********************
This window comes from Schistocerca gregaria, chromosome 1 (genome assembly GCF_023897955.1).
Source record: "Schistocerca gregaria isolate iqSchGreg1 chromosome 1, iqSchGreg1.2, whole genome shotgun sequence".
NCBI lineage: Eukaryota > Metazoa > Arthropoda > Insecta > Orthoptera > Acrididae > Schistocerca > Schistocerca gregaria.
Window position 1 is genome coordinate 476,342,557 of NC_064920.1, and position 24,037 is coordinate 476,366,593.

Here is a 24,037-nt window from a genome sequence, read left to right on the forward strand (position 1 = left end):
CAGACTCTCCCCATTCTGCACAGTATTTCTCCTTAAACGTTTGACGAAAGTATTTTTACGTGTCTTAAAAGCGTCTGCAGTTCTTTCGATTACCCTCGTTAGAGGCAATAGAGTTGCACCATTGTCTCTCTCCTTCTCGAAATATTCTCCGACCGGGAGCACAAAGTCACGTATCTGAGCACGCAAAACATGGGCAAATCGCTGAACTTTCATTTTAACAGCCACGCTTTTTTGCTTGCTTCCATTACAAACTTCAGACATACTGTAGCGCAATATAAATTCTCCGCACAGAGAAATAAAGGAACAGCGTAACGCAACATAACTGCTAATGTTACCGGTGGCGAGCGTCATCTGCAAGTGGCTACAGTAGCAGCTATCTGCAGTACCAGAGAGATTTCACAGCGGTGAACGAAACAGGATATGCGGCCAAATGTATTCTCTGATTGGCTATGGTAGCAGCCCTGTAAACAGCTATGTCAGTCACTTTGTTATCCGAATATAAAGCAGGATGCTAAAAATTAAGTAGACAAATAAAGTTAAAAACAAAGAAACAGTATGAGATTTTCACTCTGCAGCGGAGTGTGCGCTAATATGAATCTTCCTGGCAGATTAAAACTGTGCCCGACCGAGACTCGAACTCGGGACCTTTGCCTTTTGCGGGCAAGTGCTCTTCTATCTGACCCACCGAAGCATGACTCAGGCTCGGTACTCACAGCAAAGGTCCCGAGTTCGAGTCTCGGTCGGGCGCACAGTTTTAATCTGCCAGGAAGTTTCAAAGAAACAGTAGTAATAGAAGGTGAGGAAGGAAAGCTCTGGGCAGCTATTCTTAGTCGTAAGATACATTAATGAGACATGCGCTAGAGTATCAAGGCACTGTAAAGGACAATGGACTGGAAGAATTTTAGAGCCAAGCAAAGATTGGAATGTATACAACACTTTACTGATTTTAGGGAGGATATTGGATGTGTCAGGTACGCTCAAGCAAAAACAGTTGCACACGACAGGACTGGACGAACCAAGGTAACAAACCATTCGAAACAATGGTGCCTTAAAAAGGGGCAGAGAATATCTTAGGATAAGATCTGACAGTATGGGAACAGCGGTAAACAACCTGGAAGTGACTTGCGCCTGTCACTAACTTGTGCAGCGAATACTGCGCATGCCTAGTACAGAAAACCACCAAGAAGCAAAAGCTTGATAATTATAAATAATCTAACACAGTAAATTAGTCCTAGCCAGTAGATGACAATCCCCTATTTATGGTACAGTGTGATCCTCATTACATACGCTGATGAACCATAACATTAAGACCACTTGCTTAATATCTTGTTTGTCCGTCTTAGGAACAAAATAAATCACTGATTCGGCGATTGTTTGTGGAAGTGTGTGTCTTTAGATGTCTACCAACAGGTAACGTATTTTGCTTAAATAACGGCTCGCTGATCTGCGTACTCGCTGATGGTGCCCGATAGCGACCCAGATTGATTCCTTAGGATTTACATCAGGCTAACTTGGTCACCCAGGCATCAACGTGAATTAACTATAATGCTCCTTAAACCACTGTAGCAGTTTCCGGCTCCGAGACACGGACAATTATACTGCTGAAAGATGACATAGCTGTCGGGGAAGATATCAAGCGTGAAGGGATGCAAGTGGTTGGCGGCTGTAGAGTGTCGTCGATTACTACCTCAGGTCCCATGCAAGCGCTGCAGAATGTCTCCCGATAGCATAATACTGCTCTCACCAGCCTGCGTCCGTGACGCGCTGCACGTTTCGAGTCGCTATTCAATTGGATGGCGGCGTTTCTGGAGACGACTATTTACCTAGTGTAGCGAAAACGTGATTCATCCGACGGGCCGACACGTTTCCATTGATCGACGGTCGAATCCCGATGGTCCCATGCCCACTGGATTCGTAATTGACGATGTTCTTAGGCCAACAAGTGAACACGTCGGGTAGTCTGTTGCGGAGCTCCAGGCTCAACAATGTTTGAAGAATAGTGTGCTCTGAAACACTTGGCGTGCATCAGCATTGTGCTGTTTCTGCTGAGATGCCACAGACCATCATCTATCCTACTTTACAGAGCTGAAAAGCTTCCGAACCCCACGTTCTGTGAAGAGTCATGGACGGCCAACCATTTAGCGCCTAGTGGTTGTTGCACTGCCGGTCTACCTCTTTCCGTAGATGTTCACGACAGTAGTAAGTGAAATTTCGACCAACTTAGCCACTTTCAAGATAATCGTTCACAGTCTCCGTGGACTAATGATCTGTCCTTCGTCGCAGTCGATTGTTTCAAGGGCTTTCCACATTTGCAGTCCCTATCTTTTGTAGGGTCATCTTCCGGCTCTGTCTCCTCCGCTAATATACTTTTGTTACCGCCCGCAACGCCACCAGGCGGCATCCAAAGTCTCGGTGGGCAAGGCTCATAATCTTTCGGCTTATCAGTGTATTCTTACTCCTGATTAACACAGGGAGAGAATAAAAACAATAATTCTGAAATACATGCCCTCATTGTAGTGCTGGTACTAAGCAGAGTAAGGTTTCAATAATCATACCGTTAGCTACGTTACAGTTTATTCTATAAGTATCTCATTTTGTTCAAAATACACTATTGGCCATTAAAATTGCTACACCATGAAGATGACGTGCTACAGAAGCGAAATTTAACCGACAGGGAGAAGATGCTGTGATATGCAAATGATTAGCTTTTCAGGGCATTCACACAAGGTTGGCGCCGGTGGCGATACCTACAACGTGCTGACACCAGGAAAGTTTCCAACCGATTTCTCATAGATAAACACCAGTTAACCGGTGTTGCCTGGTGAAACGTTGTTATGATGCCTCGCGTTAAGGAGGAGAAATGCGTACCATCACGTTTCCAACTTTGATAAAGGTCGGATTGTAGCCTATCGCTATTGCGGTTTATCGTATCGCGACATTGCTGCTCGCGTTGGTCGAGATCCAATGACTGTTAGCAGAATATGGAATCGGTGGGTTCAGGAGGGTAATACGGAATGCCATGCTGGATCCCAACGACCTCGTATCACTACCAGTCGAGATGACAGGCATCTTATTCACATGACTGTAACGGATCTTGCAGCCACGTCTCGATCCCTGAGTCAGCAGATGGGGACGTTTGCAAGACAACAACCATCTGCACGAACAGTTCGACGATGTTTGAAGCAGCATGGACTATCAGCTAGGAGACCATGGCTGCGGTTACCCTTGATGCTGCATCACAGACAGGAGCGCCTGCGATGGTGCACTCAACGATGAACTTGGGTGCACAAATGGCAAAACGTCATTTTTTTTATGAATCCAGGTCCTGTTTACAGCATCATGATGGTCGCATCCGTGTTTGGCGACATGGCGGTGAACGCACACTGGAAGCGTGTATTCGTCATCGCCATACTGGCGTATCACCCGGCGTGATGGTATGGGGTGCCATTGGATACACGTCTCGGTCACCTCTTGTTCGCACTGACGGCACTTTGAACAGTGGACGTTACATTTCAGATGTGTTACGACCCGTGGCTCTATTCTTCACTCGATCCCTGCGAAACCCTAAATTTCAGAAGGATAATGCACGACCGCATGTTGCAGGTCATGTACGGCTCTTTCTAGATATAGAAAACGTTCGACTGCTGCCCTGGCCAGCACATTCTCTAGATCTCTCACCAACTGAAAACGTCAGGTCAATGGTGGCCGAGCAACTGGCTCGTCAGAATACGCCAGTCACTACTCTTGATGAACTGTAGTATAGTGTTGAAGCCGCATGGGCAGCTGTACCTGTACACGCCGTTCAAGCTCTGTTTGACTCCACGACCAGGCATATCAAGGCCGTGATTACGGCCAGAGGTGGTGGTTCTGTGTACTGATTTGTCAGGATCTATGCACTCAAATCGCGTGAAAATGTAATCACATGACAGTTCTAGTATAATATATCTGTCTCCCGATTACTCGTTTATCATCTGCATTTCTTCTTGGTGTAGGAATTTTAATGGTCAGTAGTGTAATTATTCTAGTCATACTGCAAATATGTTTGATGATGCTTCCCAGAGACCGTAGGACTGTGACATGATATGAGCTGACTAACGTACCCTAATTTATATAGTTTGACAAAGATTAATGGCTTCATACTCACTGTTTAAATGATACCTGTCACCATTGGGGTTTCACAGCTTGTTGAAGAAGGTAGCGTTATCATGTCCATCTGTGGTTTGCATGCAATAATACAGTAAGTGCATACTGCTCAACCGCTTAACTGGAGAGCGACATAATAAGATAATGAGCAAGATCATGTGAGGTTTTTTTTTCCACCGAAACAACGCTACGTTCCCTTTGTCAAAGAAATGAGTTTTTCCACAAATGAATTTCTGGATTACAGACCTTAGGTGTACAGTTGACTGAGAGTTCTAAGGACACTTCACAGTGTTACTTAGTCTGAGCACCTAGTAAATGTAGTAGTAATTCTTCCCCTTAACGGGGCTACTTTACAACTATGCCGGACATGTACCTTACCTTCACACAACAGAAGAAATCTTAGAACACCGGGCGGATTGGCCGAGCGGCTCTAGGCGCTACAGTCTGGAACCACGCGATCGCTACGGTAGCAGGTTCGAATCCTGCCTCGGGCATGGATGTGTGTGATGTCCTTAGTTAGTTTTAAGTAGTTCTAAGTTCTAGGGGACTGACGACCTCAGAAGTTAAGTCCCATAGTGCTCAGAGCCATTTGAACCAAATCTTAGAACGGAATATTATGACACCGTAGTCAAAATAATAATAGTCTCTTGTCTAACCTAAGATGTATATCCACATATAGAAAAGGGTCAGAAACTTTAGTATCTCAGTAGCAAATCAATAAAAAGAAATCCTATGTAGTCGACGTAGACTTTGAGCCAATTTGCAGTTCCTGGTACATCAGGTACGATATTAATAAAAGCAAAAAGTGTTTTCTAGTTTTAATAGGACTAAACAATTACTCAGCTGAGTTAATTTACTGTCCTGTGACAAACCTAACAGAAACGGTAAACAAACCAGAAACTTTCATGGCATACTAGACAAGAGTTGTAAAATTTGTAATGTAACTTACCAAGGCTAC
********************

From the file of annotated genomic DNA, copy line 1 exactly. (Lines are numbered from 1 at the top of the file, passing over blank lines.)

This window comes from Schistocerca gregaria, chromosome 1 (genome assembly GCF_023897955.1).